To start, divestment from coal companies must be completed within one year. Moving forward, divestment from all other fossil fuel companies must be completed by January 1, 2020. In addition, the Comptroller will annually report on the progress of divestment from fossil fuel companies. Statewide efforts are natural to the progression to federal legislature. As Senator Krueger mentioned, fossil fuel divestment is an imperative action that will positively affect not only New York State, but also the entire world.

Shoreham Solar Commons Benefits Long Island’s Air and Water

Over the last decade, New York has seen multiple bad energy proposals, from offshore liquefied natural gas facilities, to hydrofracking, to  providing lifelines to dirty coal plants. Members of the public have time and time again said “no” to these polluting, antiquated fossil fuel projects. We need to move our state in a cleaner, more sustainable direction.  Fortunately, Governor Cuomo has listened to  the public and has continued to support and invest in increased renewable energy. Standing alongside former Vice President Al Gore, Cuomo recently pledged to reduce harmful climate change emissions and move NY towards a renewable energy economy. To fulfill that commitment, we need to invest in large scale wind and solar projects.

One such project is the Shoreham Solar Commons. This 25 megawatt solar project will replace energy now generated by dirty, polluting fossil plants on Long Island and reduce harmful climate change emissions by roughly 29,000 tons per year. That's good news for the climate, our environment, and public health for all Long Islanders.

Shoreham Can Aid Water Quality

In addition, the project will also work to improve water quality on Long Island. Long Islanders get 100% of our drinking water from underground aquifers. This groundwater also feeds all of our lakes, streams, rivers, and harbors. Unfortunately, the quality of our groundwater is steadily declining, due to increased contamination and over-development.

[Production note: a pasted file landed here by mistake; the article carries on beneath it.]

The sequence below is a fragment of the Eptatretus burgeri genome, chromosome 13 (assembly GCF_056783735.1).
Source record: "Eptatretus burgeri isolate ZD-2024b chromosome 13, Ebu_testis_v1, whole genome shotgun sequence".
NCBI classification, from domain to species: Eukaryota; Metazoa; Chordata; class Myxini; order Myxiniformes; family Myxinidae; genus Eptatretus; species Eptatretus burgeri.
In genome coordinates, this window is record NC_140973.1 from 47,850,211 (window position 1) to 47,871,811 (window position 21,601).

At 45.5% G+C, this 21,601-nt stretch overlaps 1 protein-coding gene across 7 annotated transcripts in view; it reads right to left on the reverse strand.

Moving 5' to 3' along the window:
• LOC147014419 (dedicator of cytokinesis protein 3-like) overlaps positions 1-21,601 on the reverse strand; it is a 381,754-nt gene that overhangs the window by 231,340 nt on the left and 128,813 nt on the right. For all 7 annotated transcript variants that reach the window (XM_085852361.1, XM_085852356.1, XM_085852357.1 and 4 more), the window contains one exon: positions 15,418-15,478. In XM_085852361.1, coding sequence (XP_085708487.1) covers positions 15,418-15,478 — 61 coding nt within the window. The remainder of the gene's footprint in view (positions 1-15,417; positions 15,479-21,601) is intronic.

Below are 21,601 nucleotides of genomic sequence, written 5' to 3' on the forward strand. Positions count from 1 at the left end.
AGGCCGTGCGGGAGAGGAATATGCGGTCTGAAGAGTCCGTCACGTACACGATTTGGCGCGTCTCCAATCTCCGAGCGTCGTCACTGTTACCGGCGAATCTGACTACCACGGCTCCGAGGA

So, how will solar energy help our water quality? Currently, the site of the solar farm is a golf course—a heavy user of toxic pesticides and high-nitrogen fertilizers. By replacing the Tallgrass Golf Course, Shoreham Solar Commons will eliminate a significant source of these pollutants. There’s no need for fertilizers or pesticides under solar panels. Existing flora on the golf course will be replaced with indigenous, drought-resistant plants. This project will also prevent the site from being developed into new residences, mitigating further potential groundwater contamination by septic seepage, as well as residential application of pesticides and fertilizers.

Solar Sets the Right Energy Path for Long Island

Long Island has been on the forefront of many environmental and renewable energy initiatives and have set strong, aggressive precedents for environmentally sound decisions that will shape our energy future. Moving towards a 21stcentury renewable economy means investing in large scale wind, residential solar, and large scale solar projects. Shoreham Solar Commons would signify the right energy shift for Long Island and New York. This solar project is consistent with renewable goals called for by federal, regional, state, county, and local leaders. More importantly, it is aligned with what Long Islanders have been asking for—increased clean, home-grown renewable energy.